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Adsorption Mechanisms of EDTA at the Water-Iron Oxide Interface: Implications for Dissolution

Noren, Katarina; Loring, John S.; Bargar, John R. and Persson, Per LU (2009) In Journal of Physical Chemistry C 113. p.7762-7771
Abstract
The interactions between chelating agents and metal oxide particles play important roles for the distribution and availability of metal ions in aquatic environments. In this work, the adsorption of ethylenediaminetetraacetate (EDTA) onto goethite (alpha-FeOOH) was studied as a function of pH, time, and background electrolyte concentration at 25.0 degrees C, and the molecular structures of the surface complexes formed were analyzed by means of infrared spectroscopy using the attenuated total reflectance sampling technique. The collective infrared spectroscopic results of this study show that two surface complexes consisting of HEDTA(3-) and H(2)EDTA(2-) predominate at the water-goethite interface within the pH range of 3-9. No direct... (More)
The interactions between chelating agents and metal oxide particles play important roles for the distribution and availability of metal ions in aquatic environments. In this work, the adsorption of ethylenediaminetetraacetate (EDTA) onto goethite (alpha-FeOOH) was studied as a function of pH, time, and background electrolyte concentration at 25.0 degrees C, and the molecular structures of the surface complexes formed were analyzed by means of infrared spectroscopy using the attenuated total reflectance sampling technique. The collective infrared spectroscopic results of this study show that two surface complexes consisting of HEDTA(3-) and H(2)EDTA(2-) predominate at the water-goethite interface within the pH range of 3-9. No direct interactions of these complexes with surface Fe(III) ions were detected; hence, most likely the surface complexes are stabilized at the interface by electrostatic and hydrogen-bonding forces. The formation of the EDTA surface complexes is fast (time scale of minutes), but a slower (time scale of hours to days) dissolution reaction also occurs. The dissolved iron in solution is in the form of the highly stable FeEDTA(-) solution complex, and the experimental evidence presented indicates that this complex can readsorb to the mineral surface. As dissolution proceeds, the concentration of FeEDTA- in the solution phase increases, and this in turn leads to a buildup of readsorbed FeEDTA- onto goethite. In the pH range of 4-7, this dissolution and readsorption process increases the total EDTA concentration at the surface. Under the experimental conditions in the present study, it is primarily the presence of uncomplexed EDTA in solution that drives the dissolution of goethite resulting in the subsequent readsorption of FeEDTA-, while the HEDTA(3-) and H(2)EDTA(2-) surface complexes are stable during this process. (Less)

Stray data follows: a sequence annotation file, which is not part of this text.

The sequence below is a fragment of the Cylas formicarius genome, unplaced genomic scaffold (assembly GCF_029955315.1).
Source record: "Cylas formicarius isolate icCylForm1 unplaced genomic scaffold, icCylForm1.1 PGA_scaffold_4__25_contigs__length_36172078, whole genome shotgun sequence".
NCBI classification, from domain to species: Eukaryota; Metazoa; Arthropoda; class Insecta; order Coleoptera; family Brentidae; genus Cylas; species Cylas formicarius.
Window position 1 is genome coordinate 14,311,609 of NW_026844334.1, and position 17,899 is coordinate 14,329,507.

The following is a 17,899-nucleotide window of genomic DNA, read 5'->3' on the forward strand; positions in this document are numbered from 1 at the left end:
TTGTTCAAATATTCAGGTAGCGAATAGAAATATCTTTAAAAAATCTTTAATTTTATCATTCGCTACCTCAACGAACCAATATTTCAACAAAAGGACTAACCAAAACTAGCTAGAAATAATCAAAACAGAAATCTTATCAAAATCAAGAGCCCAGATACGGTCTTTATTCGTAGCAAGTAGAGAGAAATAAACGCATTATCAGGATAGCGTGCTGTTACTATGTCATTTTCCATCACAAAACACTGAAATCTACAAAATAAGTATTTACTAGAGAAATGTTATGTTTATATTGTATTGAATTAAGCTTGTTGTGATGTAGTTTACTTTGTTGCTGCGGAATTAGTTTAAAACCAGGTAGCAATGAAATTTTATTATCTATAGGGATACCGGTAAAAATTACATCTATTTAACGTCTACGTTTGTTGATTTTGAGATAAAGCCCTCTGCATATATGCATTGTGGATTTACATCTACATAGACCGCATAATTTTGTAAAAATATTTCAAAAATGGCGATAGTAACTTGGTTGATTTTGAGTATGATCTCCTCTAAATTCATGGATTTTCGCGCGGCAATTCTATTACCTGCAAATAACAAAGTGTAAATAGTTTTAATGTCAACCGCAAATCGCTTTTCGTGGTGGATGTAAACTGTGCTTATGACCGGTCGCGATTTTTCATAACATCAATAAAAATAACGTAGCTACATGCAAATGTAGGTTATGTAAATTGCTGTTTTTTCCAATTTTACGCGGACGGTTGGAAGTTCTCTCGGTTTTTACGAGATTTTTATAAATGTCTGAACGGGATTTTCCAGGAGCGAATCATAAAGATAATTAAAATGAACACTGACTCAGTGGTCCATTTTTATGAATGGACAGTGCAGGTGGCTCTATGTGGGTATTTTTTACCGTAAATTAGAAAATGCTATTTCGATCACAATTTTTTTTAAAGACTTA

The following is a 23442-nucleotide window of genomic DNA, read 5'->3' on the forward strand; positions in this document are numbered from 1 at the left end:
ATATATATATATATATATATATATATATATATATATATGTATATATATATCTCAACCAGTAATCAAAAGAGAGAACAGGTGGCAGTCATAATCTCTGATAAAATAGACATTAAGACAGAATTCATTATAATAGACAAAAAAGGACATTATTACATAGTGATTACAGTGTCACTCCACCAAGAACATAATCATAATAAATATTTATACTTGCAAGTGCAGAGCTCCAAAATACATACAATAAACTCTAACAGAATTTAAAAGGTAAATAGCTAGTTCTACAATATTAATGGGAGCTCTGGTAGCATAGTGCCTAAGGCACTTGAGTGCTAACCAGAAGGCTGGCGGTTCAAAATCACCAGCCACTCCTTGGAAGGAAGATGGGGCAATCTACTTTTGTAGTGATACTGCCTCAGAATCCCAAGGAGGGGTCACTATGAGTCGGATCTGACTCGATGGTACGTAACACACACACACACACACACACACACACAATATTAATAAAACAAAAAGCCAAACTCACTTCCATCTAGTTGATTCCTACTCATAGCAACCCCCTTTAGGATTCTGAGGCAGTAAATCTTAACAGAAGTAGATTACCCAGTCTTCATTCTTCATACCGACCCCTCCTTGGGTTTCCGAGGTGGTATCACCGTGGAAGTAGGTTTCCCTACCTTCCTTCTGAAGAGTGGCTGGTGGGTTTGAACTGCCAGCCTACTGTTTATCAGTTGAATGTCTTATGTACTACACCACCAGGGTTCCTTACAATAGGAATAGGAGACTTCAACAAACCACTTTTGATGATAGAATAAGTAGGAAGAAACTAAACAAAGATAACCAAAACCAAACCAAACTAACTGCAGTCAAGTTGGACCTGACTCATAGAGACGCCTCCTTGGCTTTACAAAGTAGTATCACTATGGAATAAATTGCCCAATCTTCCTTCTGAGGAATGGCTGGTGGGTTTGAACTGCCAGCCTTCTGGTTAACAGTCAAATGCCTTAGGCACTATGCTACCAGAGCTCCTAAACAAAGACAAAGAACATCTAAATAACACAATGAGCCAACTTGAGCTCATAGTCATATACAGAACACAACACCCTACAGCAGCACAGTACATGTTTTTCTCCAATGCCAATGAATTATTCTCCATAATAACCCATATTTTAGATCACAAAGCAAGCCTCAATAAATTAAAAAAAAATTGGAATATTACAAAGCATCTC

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author
publishing date
type
Contribution to journal
publication status
published
subject
in
Journal of Physical Chemistry C
volume
113
pages
7762 - 7771
publisher
The American Chemical Society
external identifiers
  • scopus:67049167016
ISSN
1932-7447
DOI
10.1021/jp809190m
language
English
LU publication?
no
id
2862e972-016c-4d3c-a6ce-0964673df8c0 (old id 4332356)
date added to LUP
2014-03-04 09:46:48
date last changed
2017-09-10 03:43:30
@article{2862e972-016c-4d3c-a6ce-0964673df8c0,
  abstract     = {The interactions between chelating agents and metal oxide particles play important roles for the distribution and availability of metal ions in aquatic environments. In this work, the adsorption of ethylenediaminetetraacetate (EDTA) onto goethite (alpha-FeOOH) was studied as a function of pH, time, and background electrolyte concentration at 25.0 degrees C, and the molecular structures of the surface complexes formed were analyzed by means of infrared spectroscopy using the attenuated total reflectance sampling technique. The collective infrared spectroscopic results of this study show that two surface complexes consisting of HEDTA(3-) and H(2)EDTA(2-) predominate at the water-goethite interface within the pH range of 3-9. No direct interactions of these complexes with surface Fe(III) ions were detected; hence, most likely the surface complexes are stabilized at the interface by electrostatic and hydrogen-bonding forces. The formation of the EDTA surface complexes is fast (time scale of minutes), but a slower (time scale of hours to days) dissolution reaction also occurs. The dissolved iron in solution is in the form of the highly stable FeEDTA(-) solution complex, and the experimental evidence presented indicates that this complex can readsorb to the mineral surface. As dissolution proceeds, the concentration of FeEDTA- in the solution phase increases, and this in turn leads to a buildup of readsorbed FeEDTA- onto goethite. In the pH range of 4-7, this dissolution and readsorption process increases the total EDTA concentration at the surface. Under the experimental conditions in the present study, it is primarily the presence of uncomplexed EDTA in solution that drives the dissolution of goethite resulting in the subsequent readsorption of FeEDTA-, while the HEDTA(3-) and H(2)EDTA(2-) surface complexes are stable during this process.},
  author       = {Noren, Katarina and Loring, John S. and Bargar, John R. and Persson, Per},
  issn         = {1932-7447},
  language     = {eng},
  pages        = {7762--7771},
  publisher    = {The American Chemical Society},
  series       = {Journal of Physical Chemistry C},
  title        = {Adsorption Mechanisms of EDTA at the Water-Iron Oxide Interface: Implications for Dissolution},
  url          = {http://dx.doi.org/10.1021/jp809190m},
  volume       = {113},
  year         = {2009},
}